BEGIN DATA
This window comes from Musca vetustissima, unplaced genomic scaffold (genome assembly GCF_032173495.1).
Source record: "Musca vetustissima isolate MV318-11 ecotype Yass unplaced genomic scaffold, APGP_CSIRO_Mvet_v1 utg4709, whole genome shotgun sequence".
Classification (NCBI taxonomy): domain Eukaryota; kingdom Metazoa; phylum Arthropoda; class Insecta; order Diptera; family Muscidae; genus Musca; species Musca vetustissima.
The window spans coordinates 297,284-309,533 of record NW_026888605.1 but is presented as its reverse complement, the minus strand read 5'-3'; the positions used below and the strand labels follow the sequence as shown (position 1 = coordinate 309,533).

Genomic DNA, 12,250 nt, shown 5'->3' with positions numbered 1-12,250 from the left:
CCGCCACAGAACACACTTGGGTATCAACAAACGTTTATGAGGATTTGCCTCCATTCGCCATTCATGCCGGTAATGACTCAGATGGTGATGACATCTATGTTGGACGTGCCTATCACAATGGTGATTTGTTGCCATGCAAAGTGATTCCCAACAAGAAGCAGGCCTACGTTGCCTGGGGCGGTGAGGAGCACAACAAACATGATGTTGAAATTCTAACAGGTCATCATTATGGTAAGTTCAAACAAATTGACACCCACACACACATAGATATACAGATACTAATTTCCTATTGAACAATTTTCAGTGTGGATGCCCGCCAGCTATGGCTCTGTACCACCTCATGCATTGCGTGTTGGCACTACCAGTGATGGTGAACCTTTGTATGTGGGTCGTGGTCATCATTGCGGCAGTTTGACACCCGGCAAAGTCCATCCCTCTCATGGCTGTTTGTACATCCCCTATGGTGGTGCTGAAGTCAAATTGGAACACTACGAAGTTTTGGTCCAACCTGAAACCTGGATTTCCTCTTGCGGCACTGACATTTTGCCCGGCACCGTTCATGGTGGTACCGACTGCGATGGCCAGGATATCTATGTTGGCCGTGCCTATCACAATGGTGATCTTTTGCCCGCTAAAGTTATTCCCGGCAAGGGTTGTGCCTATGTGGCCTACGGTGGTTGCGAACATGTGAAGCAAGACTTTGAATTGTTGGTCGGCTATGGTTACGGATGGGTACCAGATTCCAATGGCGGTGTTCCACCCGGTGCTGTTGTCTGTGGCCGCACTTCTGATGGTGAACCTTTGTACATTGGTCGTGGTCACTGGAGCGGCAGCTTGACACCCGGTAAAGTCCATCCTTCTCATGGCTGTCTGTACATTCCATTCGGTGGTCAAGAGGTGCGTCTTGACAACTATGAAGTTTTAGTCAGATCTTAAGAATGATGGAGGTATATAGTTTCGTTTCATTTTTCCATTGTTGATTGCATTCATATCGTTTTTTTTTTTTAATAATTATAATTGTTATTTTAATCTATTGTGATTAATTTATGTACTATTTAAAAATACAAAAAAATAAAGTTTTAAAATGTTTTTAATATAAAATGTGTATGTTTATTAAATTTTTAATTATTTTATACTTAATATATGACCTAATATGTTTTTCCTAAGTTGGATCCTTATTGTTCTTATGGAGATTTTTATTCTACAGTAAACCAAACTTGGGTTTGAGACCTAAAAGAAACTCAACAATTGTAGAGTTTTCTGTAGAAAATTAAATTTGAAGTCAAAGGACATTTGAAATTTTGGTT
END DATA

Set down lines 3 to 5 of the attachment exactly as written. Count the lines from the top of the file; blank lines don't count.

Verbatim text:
Classification (NCBI taxonomy): domain Eukaryota; kingdom Metazoa; phylum Arthropoda; class Insecta; order Diptera; family Muscidae; genus Musca; species Musca vetustissima.
The window spans coordinates 297,284-309,533 of record NW_026888605.1 but is presented as its reverse complement, the minus strand read 5'-3'; the positions used below and the strand labels follow the sequence as shown (position 1 = coordinate 309,533).

Genomic DNA, 12,250 nt, shown 5'->3' with positions numbered 1-12,250 from the left: